My husband and I were married for three-and-a-half years before we had our first child. I worked full-time as a teacher at that time, and my husband was in graduate school. My job paid very little, so we were broke. You would think we couldn’t cause ourselves much financial damage when we had hardly any money, but there were several financial mistakes we made with our first child. Looking back, I can see that had we been patient and smarter, we would have been more successful financially during that time.
3 Financial Mistakes We Made with Our First Child
These three financial mistakes cost us thousands of dollars we could ill afford to part with.
Moving to a Bigger Apartment
We lived in a one-bedroom basement apartment for the first two years of our marriage. However, when we decided to try to have a baby, we wanted to move upstairs to the two-bedroom apartment on the second floor. The family living there moved out the year before I became pregnant, meaning we lived there a full 18 months before our first child was born. The two-bedroom apartment was $400 more than the one-bedroom, which was a stretch for our budget. In hindsight, we should have stayed in our smaller apartment until our baby was about two.
Buying a Minivan
Likewise, when our first child was born, we were a one-car family with a Toyota Echo. The Echo is small and reasonably priced, which is why we bought it three years previously. However, we traveled frequently and decided the Echo was too small for all of the baby paraphernalia we needed to lug with us. Besides, we figured we’d have another child in two years, so we bought a Toyota Sienna minivan. The van cost double the price of the Echo.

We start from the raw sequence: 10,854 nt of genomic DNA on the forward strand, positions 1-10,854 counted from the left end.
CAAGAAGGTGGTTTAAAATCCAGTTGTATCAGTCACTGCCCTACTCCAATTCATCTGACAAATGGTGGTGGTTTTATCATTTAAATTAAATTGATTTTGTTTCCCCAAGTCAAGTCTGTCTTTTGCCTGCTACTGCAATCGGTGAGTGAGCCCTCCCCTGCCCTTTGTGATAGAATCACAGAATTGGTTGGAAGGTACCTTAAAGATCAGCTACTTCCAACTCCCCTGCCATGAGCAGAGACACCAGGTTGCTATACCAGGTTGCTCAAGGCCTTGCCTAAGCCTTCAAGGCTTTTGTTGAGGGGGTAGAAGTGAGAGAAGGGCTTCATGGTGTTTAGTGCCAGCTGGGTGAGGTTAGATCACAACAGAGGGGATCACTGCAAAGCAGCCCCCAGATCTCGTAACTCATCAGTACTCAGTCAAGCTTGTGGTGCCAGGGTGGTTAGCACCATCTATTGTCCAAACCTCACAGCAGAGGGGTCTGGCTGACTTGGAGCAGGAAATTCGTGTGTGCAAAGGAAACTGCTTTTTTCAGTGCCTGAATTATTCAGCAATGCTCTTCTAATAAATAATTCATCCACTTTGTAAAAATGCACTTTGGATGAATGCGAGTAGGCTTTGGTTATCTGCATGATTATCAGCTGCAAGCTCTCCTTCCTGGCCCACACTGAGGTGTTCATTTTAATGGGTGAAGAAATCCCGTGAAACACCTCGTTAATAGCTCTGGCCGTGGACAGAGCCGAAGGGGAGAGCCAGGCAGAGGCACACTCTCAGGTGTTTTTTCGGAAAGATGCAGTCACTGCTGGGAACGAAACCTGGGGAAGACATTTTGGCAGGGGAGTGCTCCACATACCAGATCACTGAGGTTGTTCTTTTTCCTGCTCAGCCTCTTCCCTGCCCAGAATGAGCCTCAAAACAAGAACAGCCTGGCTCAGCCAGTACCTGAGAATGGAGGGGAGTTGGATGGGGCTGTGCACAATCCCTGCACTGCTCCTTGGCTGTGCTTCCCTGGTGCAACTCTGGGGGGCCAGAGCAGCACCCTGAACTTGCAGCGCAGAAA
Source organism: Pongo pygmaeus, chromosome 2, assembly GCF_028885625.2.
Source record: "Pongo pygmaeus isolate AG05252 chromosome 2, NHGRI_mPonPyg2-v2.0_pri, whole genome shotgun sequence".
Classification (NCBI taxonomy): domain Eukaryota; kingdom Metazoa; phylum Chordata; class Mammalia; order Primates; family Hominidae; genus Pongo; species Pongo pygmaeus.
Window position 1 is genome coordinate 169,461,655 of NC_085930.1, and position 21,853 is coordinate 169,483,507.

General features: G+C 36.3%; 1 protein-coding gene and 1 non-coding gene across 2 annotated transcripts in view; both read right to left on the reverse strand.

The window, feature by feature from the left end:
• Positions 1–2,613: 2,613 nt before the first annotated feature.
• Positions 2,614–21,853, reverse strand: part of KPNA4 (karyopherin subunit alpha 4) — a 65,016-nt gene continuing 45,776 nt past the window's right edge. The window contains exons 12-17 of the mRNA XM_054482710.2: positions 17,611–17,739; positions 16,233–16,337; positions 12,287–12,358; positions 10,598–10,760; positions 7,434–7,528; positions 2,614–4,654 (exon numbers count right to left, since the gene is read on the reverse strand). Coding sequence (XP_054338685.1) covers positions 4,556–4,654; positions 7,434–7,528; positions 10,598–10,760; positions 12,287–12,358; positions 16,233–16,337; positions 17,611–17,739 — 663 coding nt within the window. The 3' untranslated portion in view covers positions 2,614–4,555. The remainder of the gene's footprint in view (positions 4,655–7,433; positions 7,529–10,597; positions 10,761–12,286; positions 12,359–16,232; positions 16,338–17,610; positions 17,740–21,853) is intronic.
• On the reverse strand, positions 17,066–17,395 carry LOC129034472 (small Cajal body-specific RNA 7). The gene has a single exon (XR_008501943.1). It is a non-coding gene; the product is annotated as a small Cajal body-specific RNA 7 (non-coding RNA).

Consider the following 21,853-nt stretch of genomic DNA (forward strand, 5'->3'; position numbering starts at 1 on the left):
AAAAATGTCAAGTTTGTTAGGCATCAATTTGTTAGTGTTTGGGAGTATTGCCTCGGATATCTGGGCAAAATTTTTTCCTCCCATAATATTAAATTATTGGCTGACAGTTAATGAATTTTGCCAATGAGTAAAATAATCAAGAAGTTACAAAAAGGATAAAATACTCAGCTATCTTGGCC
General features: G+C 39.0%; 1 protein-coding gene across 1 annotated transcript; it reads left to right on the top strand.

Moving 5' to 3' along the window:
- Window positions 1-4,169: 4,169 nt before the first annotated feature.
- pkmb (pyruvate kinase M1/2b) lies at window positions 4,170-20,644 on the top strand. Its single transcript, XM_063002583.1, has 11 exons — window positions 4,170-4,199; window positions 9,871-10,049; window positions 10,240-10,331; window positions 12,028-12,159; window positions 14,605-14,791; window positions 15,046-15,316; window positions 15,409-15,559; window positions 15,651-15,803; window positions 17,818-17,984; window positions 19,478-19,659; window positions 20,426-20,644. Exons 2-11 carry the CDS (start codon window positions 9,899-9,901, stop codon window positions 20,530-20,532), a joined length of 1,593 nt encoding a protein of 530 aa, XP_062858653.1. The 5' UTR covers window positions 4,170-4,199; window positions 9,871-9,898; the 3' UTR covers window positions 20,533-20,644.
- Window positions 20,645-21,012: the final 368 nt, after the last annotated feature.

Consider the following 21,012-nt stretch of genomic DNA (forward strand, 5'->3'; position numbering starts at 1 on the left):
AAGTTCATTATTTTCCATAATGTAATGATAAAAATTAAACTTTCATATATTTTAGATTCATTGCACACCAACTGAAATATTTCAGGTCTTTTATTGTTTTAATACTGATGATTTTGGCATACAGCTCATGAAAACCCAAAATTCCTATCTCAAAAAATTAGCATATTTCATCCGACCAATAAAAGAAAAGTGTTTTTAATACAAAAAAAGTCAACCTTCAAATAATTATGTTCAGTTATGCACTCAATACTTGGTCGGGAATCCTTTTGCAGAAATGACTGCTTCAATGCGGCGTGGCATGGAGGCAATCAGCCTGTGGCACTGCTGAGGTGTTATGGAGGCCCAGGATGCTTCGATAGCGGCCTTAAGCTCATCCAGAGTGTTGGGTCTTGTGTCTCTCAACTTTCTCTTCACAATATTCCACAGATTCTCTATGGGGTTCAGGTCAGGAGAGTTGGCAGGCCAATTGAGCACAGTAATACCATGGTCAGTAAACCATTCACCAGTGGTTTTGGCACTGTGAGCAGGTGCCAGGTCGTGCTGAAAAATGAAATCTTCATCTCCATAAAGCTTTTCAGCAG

In hindsight, we didn’t need the van. Sure, things were cramped while our first child was a baby, but after a few months, as he grew older, we didn’t need to bring as much stuff with us when we traveled. In addition, we didn’t add our second child to our family until 4.5 years after our first. So again, we upgraded too early.
Paying for Private School
I quit my job when we had our third child. At that time, my oldest was almost 6-years old. He was in a private school, and we continued to pay for it after I quit my job because we didn’t want to disrupt his life and the local public schools were terrible. This expense was an enormous strain on our budget, especially since my husband was not making much money at his new job.
After 3rd grade, we pulled him out of the private school and homeschooled him. We would have saved a lot of money if we had done this earlier.
For the first ten years of our marriage, our budget was tight. However, we would have been in a better position if we had avoided the financial mistakes we made with our first child.
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Image and article originally from www.savingadvice.com. Read the original article here.